Hi Joshua! I didn’t know you were blogging — but good to see all the Korean stuff still happening, man! I’m excited that you’re learning Hangul too! I’ll see you at Urbana.

  2. #2 by James on October 26, 2006 - 7:19 am

    By the way — how do you know Yucan? He’s on your blogroll, and he’s a pastor of a church only a few blocks away from me.

  3. #3 by David Park on October 26, 2006 - 3:10 pm

    Great post. Can we be friends?

  4. #4 by David Park on October 26, 2006 - 3:10 pm

    Of course you’re going to have to drop the whole “hyung” bit…but hey, that’s the price of real friendship.

  5. #5 by elderj on October 26, 2006 - 4:21 pm

    well if you’re not willing to call me hyung then I guess we can’t. I’m 1973 baby!!! wooohooo!!!

  6. #6 by elderj on October 26, 2006 - 4:22 pm

    James, I don’t know Yucan, I just followed his post on a blog, which is how I found yours ironically

  7. #7 by David Park on October 26, 2006 - 6:00 pm

    Ha, that’s a distinction that needs to be made. Strict hierarchy denotes that we could be friendly, but we’re not necessarily friends, as in equals. therefore, the title of hyung trumps friend. You can be a friendly hyung or a friend, but it’s hard to mix the two. While it’s not a barrier to friendship, Koreans know when that line is being crossed and are conscious of the difference and the distance. Perhaps this is something worthy of discussion in terms of friendship is equality a factor? When can one pull rank? In an increasingly pluralist society, When is it right to pull rank? When is it OK to dismiss equality for seniority?

    In the case that you bring up when Jesus calls us his friends, he is not only elevating our status, but lowering his, which is fundamental to an Asian’s recognition of grace, because he’s relegates the honorific. Strangely enough, this goes all the way back to the knosis passage, “he did not consider equaityl with God something to be grasped.” It is because of this that Jesus will be honored. Instead of taking up the honorific, he laid it down.

    All that to say, I don’t want to call y ou hyung, but if that’s what you want, that’s all you’ll get. :)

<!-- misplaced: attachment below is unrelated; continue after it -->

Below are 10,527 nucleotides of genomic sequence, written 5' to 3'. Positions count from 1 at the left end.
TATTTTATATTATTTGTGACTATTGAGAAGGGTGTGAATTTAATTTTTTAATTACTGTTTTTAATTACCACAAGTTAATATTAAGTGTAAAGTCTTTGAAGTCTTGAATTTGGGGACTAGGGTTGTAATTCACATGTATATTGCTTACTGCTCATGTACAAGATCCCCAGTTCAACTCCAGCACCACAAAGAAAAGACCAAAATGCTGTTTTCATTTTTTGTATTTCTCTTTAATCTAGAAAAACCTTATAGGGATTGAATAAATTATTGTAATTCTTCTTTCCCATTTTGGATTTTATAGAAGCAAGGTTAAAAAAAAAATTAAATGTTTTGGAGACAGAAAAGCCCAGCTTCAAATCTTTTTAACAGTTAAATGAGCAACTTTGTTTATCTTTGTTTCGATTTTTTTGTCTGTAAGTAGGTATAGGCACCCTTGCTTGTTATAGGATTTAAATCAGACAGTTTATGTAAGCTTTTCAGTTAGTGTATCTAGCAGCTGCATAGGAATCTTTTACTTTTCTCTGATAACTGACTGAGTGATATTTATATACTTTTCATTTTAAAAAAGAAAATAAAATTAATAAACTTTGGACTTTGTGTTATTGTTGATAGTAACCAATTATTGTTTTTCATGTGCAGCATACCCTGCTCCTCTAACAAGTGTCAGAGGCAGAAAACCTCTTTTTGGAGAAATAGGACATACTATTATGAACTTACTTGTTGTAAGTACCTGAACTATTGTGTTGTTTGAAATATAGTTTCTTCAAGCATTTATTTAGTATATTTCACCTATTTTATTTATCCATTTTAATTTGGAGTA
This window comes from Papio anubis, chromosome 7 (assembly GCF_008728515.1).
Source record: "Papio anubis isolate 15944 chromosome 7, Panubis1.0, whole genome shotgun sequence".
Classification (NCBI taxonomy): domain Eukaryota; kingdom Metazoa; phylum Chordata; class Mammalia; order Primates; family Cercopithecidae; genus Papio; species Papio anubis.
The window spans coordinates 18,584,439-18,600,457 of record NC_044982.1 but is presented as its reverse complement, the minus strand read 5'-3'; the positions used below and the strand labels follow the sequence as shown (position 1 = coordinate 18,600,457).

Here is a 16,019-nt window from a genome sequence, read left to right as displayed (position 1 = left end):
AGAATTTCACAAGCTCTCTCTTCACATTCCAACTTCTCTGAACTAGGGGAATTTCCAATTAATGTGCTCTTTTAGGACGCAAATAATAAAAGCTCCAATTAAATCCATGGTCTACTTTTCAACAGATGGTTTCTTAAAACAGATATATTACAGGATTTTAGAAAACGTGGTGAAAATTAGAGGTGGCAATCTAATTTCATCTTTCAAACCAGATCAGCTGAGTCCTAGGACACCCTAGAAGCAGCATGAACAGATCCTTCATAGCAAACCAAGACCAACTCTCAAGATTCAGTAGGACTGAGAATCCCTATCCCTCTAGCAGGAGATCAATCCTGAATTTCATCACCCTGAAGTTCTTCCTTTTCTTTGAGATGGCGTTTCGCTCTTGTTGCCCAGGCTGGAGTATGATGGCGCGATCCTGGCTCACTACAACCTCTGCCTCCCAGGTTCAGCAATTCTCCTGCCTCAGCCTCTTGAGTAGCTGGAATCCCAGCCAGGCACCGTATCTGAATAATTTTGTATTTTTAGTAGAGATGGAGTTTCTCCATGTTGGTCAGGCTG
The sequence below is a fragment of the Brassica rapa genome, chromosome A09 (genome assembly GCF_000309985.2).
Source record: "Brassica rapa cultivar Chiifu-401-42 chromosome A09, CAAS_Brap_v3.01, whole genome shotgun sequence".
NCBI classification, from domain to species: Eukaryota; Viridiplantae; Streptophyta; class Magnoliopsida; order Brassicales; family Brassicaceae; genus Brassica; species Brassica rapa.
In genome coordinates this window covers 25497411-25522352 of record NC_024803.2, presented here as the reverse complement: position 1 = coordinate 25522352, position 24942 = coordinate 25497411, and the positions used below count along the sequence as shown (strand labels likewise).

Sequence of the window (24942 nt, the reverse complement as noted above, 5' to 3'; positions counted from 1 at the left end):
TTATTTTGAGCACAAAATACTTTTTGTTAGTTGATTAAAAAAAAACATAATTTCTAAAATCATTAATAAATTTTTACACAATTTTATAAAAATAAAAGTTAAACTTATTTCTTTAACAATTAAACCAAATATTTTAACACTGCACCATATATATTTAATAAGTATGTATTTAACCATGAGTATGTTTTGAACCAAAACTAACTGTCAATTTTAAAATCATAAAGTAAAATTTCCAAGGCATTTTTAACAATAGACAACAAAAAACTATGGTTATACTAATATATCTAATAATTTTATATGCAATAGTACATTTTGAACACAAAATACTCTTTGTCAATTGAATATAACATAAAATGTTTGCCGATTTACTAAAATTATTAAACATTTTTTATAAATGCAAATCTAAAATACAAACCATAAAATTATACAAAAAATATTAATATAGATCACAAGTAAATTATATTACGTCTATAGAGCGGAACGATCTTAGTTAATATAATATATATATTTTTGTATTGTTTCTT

8. #8 by elderj on October 26, 2006 - 8:58 pm

    Hyung or not I have much to learn from you both about Korean culture and the gospel. In the case of the knosis passage you mention, Jesus lays down his equality as it relates to the father and not as it relates to us. In the passage about friendship in John he retains a hierarchical relationship with the disciples because he reminds them that they are his friends if they do what he commands, so it is possible for there to be genuine friendship between persons of unequal status. Perhaps this is a place where the gospel needs to inform and reform both hierarchical (Korean) and egalitarian (American) cultures. The former makes hierarchy inimical to genuine friendship while the latter insists on equality as a prerequisite for friendship.

    Which is to say that I cannot be other than that I am – a hyung by birth & status, but a friend by choice, and that’s the nest kind of friemdship isn’t it? :-)

  9. #9 by David Park on October 27, 2006 - 3:08 pm

    Point made. And we should not consider equality with God something to be grasped either re: knossis passage. The Confucian hierchical notions of friendship are due for a reform, and if I were to extend that to those who are not born into that cultural norm, I’m happy to do so. So consider yourself hyung and a friend. But know that I’ll expect a few meals in return.

  10. #10 by yucan on November 4, 2006 - 6:09 am

    ElderJ-

    You know James Choung? Wow, that’s crazy. How do you guys all know each other?

  11. #11 by elderj on November 4, 2006 - 3:33 pm

    Yucan,
    James & I work for the same ministry… and I idolize him from afar. Dpark was a student in that same ministry

  12. #12 by Elena Stevenson on February 15, 2010 - 2:00 pm

    I really enjoyed this post, ElderJ. I’m forwarding a link to my hubby, who was adopted from Korea as a baby.

  1. Chingoos II « InterSection